We had a celebration dinner with old friends the other night at my favourite local restaurant Culinaria so cracked open a bottle of La Réserve de Léoville Barton 2004*, a St Julien and the second wine of Léoville Barton. It really was quite lovely - rich, plummy, velvety - at its peak but with a few more years to go. It was everything you want from red Bordeaux (unless you have bottomless pockets)
For once I let the wine dictate my food choice, opting for a classic dish of roast lamb with salsa verde instead of the wild Irish sea trout with hake, langoustine and saffron cream sauce I actually fancied. I guess it would probably have rubbed by but the wine would undoubtedly have overwhelmed the delicacy of the dish. I was a little concerned about the salsa verde too but I needn’t have worried. It worked perfectly adding a herbal note that picked up perfectly on the claret. - much better, I remember thinking at the time, than that British abomination mint sauce.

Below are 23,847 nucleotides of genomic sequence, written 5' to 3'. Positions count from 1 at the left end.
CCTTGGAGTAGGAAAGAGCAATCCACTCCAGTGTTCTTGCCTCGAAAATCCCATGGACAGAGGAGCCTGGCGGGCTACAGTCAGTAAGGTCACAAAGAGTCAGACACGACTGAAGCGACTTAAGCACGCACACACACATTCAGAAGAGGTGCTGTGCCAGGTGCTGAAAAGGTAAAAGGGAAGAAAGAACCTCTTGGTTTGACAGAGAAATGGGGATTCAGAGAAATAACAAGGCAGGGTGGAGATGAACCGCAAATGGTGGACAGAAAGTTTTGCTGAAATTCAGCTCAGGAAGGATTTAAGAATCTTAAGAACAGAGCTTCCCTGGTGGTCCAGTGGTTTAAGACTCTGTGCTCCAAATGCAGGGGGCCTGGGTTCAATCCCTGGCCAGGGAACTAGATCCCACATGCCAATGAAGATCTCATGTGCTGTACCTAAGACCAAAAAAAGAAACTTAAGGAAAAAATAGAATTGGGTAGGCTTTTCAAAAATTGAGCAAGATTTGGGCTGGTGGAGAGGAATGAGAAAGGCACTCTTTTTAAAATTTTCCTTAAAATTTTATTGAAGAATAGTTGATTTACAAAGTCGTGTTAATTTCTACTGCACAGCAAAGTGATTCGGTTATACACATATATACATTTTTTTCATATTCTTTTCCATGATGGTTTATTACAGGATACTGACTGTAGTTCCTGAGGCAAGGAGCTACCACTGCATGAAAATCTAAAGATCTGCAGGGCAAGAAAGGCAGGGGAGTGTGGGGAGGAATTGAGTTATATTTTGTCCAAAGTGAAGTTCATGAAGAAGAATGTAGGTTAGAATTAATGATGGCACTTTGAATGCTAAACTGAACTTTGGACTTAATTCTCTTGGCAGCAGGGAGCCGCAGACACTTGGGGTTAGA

I think it would probably have been a decent cheese wine if we had stuck to sympathetic cheeses such as not-over-matured cheddar, young washed-rind cheeses and sheeps’ cheese but we couldn’t resist pudding (pannacotta with Yorkshire rhubarb and blood orange)
Stephen Markwick of Culinaria, I can't resist mentioning, is the chef with whom I wrote a book last year: ‘A Very Honest Cook’ which you can buy from the restaurant for the incredibly modest price of £10 + p & p!
*You can buy the 2004 from Vineyards Direct at £22.95 a bottle if you buy by the case - about £5 less a bottle than I paid locally.